The Heat Is On

By R.A. (Bob) Brame, director, North Central Region
June 2, 2011

(L) Waitea Patch has been a frequent sighting in the North Central Region and has pulled down the Poa annua canopy to the point where ball roll has been compromised.  (R) A Proxy–Primo tank mix has significantly reduced Poa annua seedhead production.  

The record-setting wet spring has left its mark throughout the lower North Central Region.  Most courses have had to move forward with mowing under less-than-ideal conditions.  Rutting has occurred, which will likely require rolling when things dry out, but on most sites the primary blemish has been mud tracking and clipping clumps.  The next rainfall usually takes care of it, and blowing has helped improve clipping dispersion. 

Now the heat is on, and, unfortunately, a significant number of courses did not complete their planned spring aeration.  If we happen to move into another tough summer, the missed aeration could cause turf weakening and decline.  Small-diameter solid tines on a conventional putting green aerator can help mitigate the vulnerability. Even though it is no substitute for core aeration, this method of opening and venting the soil ensures positive oxygen and water movement and can make a difference.  The ideal frequency will vary, but every two weeks is not uncommon, especially when spring coring was missed.

Disease issues have increased over the last few days.  Dollar spot, Microdochium Patch, red thread, Pythium root dysfunction and Waitea Patch have all been part of the mix.  Waitea Patch, in particular, has been a frequent sighting, and in a couple of confirmed cases, it has pulled down the Poa annua canopy to the point where ball roll has been compromised.  Typically, this has been a disease that does not affect playability, but this has not been a typical spring.  If there is any doubt about the proper diagnosis of a disease, use the services of a diagnostic laboratory.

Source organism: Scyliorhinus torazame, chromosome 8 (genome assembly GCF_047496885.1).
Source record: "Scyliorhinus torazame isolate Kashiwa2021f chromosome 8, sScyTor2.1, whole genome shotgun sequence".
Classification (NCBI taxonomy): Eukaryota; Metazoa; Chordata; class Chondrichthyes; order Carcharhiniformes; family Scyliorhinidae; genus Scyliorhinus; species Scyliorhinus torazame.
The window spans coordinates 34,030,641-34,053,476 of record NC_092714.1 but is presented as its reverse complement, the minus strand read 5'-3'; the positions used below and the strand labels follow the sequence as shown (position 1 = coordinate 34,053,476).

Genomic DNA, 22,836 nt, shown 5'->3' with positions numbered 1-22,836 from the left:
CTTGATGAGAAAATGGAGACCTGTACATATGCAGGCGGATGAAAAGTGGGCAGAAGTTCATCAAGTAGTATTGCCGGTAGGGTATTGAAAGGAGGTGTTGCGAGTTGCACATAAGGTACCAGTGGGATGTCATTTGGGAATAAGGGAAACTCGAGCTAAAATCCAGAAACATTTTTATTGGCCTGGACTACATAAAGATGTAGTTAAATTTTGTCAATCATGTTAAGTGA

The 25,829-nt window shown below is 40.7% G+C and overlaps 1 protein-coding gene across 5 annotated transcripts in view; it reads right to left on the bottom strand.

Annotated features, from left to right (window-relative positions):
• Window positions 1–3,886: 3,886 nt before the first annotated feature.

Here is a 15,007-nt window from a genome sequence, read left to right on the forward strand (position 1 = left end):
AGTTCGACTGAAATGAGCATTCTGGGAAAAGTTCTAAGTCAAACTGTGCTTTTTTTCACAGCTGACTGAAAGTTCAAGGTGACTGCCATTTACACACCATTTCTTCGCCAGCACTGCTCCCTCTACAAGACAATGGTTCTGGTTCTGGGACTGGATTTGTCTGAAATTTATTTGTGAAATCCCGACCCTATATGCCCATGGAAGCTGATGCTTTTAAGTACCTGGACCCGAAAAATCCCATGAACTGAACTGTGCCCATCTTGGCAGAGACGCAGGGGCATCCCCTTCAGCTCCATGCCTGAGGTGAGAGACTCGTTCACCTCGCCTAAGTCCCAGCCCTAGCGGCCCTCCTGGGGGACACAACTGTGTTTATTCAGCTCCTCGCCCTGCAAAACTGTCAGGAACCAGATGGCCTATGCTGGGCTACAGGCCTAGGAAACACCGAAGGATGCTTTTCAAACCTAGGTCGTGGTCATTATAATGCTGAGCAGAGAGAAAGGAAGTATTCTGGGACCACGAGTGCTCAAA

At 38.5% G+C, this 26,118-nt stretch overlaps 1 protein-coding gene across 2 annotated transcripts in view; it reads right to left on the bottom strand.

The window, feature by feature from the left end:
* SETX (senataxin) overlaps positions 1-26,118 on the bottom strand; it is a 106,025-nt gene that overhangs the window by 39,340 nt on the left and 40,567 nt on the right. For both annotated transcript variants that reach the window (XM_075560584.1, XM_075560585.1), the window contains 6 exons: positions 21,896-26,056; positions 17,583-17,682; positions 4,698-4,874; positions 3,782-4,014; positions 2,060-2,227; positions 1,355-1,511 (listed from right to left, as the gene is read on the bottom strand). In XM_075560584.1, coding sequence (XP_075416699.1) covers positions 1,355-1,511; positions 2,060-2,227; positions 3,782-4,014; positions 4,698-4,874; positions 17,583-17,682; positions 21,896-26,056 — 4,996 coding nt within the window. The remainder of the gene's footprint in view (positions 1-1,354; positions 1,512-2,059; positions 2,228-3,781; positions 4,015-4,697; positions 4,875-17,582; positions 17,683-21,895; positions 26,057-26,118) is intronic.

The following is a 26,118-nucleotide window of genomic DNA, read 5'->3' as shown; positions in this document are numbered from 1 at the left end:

Sod webworms have also been sighted, as have the birds looking for an easy meal.  Check out the  Purdue University link on this topic.

Blocking Poa annua seedhead production is a common strategy even though it is not done at all golf courses.  It is very important to consider what is being targeted with growth regulation so that the products and timing are properly aligned.  Establish a couple of small control plots so that cross comparisons can be made.  A Proxy–Primo tank mix can significantly reduce seedhead production, although it will not block them 100 percent.  The cross-comparison confirmed that the value of investing in the tank mix applications and control plots are also a good communication tool.

Should the problems mentioned in this update become a concern, give us a call.  We stand ready to work with you in any way we can. If your course has not yet signed up for a Turf Advisory Service visit this season, we look forward to hearing from you.    

 

Source:  Bob Brame, bobbrame@usga.org or 859-356-3272

 

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